Friday, July 26, 2013

The Wolverine has claws,
but they're a little dull

I'm probably the last person who should be reviewing a movie based on a comic book. I read a few comics when I was younger (and worked at a comic book store!), but I have not really moved on to the graphic novels that have taken comic books to a more mature level. I love the movies made from these comics and graphic novels, but I really have no reference on which to base an opinion except for the movie.

And so it is with Marvel's latest superhero movie, The Wolverine, a sequel to the pretty dismal X-Men Origins: Wolverine which was a prequel to the X-Men trilogy, and now works its way into being a lead-in for the upcoming X-Men: Days of Future Past (make sure you stay part of the way through the end credits). Got all that? Apparently, The Wolverine is based on a graphic novel in which the plot takes Logan, tired of being a superhero after having to kill his love Jean Grey in the third X-Men movie, out of the wilderness he's banished himself to and straight to Japan at the request of an "old friend," a former Japanese soldier whom Logan saved from the atomic bomb dropped on Nagasaki.

Logan believes he's going to say goodbye to the dying old man, but the man actually has a deal for him: he has a cure for Logan's immortality. Haunted by the spectre of his beloved Jean (Famke Janssen, reprising her role), Logan briefly considers the deal, but the man dies before he can come to a final decision. Meanwhile, the yakuza are after the old man's granddaughter, Mariko, because she is now the most powerful woman in Japan after being the sole benefactor in the will … something her father is not too happy about. Logan suddenly finds himself as Mariko's self-appointed bodyguard, but there seems to be much more going on than meets the eye.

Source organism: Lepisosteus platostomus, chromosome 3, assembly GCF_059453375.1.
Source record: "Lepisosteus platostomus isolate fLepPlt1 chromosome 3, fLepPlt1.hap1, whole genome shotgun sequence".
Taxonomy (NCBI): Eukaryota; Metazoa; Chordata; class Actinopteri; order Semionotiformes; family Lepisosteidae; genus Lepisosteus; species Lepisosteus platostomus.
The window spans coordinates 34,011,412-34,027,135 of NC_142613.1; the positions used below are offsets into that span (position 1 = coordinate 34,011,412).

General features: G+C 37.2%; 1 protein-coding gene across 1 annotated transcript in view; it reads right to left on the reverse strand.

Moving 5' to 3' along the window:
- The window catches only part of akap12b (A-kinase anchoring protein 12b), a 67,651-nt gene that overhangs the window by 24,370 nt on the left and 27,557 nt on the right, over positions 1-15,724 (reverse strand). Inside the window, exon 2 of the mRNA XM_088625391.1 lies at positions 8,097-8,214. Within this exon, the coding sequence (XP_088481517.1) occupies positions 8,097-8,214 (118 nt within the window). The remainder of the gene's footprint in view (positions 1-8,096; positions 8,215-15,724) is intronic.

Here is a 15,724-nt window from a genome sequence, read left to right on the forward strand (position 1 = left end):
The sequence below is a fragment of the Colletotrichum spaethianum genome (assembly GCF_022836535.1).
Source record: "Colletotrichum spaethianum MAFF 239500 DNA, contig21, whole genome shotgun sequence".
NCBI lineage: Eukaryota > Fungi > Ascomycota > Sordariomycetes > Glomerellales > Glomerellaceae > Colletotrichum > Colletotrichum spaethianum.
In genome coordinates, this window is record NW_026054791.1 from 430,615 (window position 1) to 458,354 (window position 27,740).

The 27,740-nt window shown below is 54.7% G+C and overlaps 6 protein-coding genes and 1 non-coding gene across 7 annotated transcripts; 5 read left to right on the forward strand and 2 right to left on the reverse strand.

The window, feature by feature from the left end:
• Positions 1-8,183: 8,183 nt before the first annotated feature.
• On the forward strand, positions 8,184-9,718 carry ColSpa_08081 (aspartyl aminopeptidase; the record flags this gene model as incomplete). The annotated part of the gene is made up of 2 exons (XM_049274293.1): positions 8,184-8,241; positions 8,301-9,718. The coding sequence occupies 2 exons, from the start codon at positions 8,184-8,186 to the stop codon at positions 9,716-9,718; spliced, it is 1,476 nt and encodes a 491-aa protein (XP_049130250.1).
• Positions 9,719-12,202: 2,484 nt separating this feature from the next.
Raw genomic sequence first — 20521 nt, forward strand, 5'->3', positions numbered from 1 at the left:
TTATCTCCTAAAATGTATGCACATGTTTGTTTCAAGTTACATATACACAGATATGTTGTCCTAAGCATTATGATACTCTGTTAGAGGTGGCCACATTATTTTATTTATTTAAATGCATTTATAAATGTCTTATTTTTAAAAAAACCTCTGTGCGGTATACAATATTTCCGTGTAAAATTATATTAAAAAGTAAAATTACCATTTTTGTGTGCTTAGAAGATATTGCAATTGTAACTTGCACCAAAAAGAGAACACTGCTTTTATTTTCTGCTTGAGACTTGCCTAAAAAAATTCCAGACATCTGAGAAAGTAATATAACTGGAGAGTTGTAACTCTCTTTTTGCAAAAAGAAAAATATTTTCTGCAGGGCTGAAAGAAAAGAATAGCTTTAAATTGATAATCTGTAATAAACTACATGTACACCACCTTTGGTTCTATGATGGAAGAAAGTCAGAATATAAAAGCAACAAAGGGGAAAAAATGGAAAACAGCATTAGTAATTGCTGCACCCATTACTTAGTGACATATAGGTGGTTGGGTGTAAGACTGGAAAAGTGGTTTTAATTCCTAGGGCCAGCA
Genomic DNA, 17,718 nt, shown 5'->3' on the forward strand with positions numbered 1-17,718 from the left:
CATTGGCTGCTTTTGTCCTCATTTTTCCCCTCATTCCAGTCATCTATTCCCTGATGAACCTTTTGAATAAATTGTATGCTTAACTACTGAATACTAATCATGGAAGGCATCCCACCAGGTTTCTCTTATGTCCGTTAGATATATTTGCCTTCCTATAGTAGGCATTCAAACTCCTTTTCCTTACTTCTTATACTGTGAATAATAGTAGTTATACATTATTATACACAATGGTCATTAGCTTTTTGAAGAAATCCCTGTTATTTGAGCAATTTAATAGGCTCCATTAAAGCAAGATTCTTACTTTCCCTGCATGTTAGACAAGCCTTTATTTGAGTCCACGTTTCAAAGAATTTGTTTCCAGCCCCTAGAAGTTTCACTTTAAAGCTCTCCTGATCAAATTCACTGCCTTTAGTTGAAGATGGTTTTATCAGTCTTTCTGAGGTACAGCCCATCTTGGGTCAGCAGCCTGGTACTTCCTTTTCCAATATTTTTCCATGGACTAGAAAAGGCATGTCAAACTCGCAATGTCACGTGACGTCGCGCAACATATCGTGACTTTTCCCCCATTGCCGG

The Wolverine is certainly a better movie than X-Men Origins: Wolverine, adding a few bits of much-needed humor, but it's also a missed opportunity. Plopping Logan down in the middle of Japan was an inspired bit of plot development, and casting mostly unknown Japanese actors in the supporting roles (plus Russian Svetlana Khodchenkova) puts the audience in Logan's fish out of water shoes. The best of the Japanese cast is Rila Fukushima as Yukio, a Harajuku-looking girl who is a badass with a sword and has some special powers of her own. Will Yun Lee is probably the most recognizable of the supporting cast, but he really has very little to do but react to situations and fight. The film's downfall is Tao Okamoto as Mariko. Okamoto is just perpetually blank throughout the film, whether she's in danger or attempting to romance Logan. Her performance is so bland that I could never tell if she was truly a victim who needed saving or if she was in on the plot to steal Logan's immortality. Okamoto is basically the Japanese Kristin Stewart.

Where the film succeeds is in its action sequences, which are unfortunately top-loaded in the first third of the film, which leaves a truly leaden middle section where Logan and Mariko are hiding out, plotting their next move. The attempted assassination/kidnapping of Mariko at her grandfather's funeral is staged brilliantly, and even as silly as it is (think the Chunnel Train scene in Mission: Impossible), the fight on top of a bullet train is one of the film's highlights. The problem with the plot, though, is the fact that we know that Logan is never in danger of losing his abilities or dying, so where is the suspense? It's hard to care about a character's journey when we know he ain't really going anywhere.

I went into The Wolverine with the lowest of expectations, so to say that it wasn't as bad as its predecessor is at least faint praise. I was just really hoping it would have been better, but a predictable plot and some bad casting have nearly de-clawed everyone's favorite mutant.

Photo: Ben Rothstein/20th Century Fox/Marvel

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